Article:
Keep preaching for all of us 🙂 I imagine it is still hard for you, too, but I just feel like you do a better job embodying this message than I do (I just talk about balance, and then stay at work until late, boo). Though, I do feel like engaging in this conversation over and over again is the best way to keep it real, so thanks!!

  3. lnikstad says:

    Thanks Abby and Jenny for your thoughts on this important topic to teachers.
    As someone who is transitioning from “sprint” to “marathon” mode, I believe that structural changes at schools are key to helping teachers maintain balance. Instead of expecting first year teachers to reinvent the wheel, we need mentoring programs and coaching that provide course releases to the mentors so they can show new teachers which wheels have already been invented and in what situations these wheels are useful. Then the mentee can make instructional decisions about which wheel (or modification to wheels) might be most useful for these students, at this time, in this context without complete reinvention. Schyuler refers to this kind of knowledge as “pedagogical content knowledge” and we need institutions that preserve and cultivate this type of knowledge rather allowing such knowledge to be lost to teacher turnover.

  4. Christine Roach says:

    I think that teachers are the ones that harm teachers the most. I remember raising my eyebrows at a fellow teacher because she “left early”, at 4:30! There can be this unspoken culture of “good teachers suffer”, and a great many teachers take pride in how much they have suffered. (not me! I never moaned about how late I stayed up the night before doing some school related project……er…).
    Looking back, I think that our school team that year was expecting to achieve nothing less than perfection from day one.
    High expectations are necessary, but there must be some realism and tolerance practiced alongside. Perhaps it is okay for teachers to perform and improve at a level that is not suicidal. Perhaps it is okay to enjoy what you do..
    *end rant*

  5. Christina O'Malley says:

    I was really grateful when the teacher across the hall when I was student teaching taught me this. I was pregnant and had a child and husband (thank God for the husband last year!) and the teacher just pointed out that if I had to work at home regularly, I was making it too hard. He was much better able to help me learn how to keep things on the building. Many days I would leave with my purse and planning book, while the other student teachers would take home a foot-tall stack of books during the week. And who was exhausted after 13 weeks of student teaching? Not the 7.5 months pregnant one!

  6. I’m totally with ya. I was a heroic teacher for 2 years and got burnt out. Always in the back of my mind is this regret, this guilt that I couldn’t do more, but I was killing myself. These kids definitely deserved more, that is the truth, but I was giving all that I could give there was no more. I still think about my students, I wish I could give them all they deserve, but until there is educational equity in the US, teachers will continue to be burnt out trying to make it happen. Imagine if everyone: parents, students, community leaders, administration, government were all heroic at every level, could we have educational equity? If everyone put in a couple of years of heroic work? Because the way I see it, unless it’s everyone pitching in, teachers will continue to burn out. It’s got to come from the top down. Education has to be made a priority.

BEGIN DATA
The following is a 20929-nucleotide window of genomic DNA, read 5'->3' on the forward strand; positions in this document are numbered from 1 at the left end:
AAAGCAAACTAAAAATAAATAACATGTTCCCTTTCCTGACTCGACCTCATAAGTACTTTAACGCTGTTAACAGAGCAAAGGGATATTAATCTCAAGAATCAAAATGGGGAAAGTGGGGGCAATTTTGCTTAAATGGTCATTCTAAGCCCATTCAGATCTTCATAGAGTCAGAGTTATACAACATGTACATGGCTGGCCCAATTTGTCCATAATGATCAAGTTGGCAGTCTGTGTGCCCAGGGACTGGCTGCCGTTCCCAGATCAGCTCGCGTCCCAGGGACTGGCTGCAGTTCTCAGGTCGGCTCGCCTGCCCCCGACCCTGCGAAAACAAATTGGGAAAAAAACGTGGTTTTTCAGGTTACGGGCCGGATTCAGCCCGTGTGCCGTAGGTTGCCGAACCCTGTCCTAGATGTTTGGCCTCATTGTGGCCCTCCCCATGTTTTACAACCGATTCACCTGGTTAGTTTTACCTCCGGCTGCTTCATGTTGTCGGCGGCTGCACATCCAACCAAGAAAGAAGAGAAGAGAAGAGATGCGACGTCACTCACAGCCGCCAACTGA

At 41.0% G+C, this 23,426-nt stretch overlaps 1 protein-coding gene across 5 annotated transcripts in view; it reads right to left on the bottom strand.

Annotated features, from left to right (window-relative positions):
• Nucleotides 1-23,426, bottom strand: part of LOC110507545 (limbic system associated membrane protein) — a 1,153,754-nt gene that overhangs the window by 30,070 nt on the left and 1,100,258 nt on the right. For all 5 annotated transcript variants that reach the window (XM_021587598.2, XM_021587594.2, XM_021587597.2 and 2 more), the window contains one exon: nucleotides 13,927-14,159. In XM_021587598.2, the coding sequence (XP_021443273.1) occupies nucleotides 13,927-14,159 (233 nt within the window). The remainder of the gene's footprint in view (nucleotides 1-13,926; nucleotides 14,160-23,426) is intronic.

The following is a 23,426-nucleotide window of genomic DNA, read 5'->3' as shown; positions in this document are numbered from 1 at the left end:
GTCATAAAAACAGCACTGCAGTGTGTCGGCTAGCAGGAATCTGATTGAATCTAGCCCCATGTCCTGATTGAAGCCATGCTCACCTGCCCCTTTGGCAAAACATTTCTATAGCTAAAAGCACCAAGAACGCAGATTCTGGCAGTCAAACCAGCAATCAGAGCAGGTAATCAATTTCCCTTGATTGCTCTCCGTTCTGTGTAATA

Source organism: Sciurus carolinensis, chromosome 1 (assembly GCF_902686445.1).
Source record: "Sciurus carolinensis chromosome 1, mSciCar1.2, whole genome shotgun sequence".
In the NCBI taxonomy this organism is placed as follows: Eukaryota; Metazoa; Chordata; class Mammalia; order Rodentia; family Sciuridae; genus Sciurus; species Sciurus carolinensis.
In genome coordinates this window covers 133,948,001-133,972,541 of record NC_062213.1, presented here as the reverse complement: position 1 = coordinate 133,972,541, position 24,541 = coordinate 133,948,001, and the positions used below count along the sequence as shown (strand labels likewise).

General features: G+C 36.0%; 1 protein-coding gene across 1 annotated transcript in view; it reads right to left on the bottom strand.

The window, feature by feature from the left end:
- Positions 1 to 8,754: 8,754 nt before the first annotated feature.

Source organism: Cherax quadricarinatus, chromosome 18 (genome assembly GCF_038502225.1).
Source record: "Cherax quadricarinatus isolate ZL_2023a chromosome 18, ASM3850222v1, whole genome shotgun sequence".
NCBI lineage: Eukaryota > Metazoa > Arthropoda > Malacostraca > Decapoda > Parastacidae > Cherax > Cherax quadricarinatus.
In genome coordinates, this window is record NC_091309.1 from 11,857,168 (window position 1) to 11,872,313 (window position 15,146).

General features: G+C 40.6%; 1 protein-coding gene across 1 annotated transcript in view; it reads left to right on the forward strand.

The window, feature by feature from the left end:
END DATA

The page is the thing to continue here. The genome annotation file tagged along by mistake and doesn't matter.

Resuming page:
• I like this idea of heroic at every level!

      • Ya, I guess when I said heroic, I meant to put quotes around it. I think for education to be equitable for students everywhere so we can compete on a global level instead of having pockets of failing schools, we need all levels to pitch in to make it happen. There needs to be full support. Another reason teachers get burnt out is that they feel like they have to do it all on their own, but this isn’t necessarily the case. If a teacher has a good support system they’ll work however long it takes to give those kids what they need. I know I didn’t do enough, but I would have worked even more tirelessly if I felt that I had the full support of the administration, community, parents, students, etc. to do what needed to be done. Thank you for your post. I think it’s great that you’re getting the word out.

  7. Crischelle Navalta says:

    Abby, my friend and colleague. I absolutely agree about balance, and I think the reason that I have been in the classroom for the last 8 years has been because I have kept sacred the other parts of my life just as valuable as the profession.

  8. Ann Vega says:

    After 30 years plus in education, it took years before I understood the meaning of balance. I have been “TEACHER OF THE YEAR” twice in two different school districts. The first was in Cypress-Fairbanks and I considered that one of the most forward and innovative districts I have ever worked for. The second honor was with IDEA Public Schools, another top district in the world of education. Both honors were at a time in my life where I dedicated over 70 hours a week. When my husband was in law school, I mastered the art of teaching and dedicated myself to being the best. The second, with IDEA, I had just stepped out of homeschooling and relished in the challenge set forth by my charter district. The older I get, the wiser I get. The thing is, when you are around countless TFA kids (under 30 to me) you challenge yourself because you are inspired by their dedication. The best teaching I have ever been part of was with Nicole Mortorano, Sam Goessling, Jennifer Corry, Eric Banister, Kerri Firth, Kara Mitchelll-Santibanez, Carl Hultgren and SOOO many more. But the formula for TFA involves two years (and in rare cases a bit more) of teaching and teaching is usually a lifetime for the rest of us…….

  9. Taylor Delhagen says:

    Teach and walk in balance. And while at it, don’t forget to have fun. After all, you’re with kids. Tomorrow’s lesson = so much fun.

  10. […] call this heroic because it stems from the noble motivations of teachers I would argue again (click here for my other anti-hero post) that it is actually a tragic misappropriation of resources has lead to teachers working beyond […]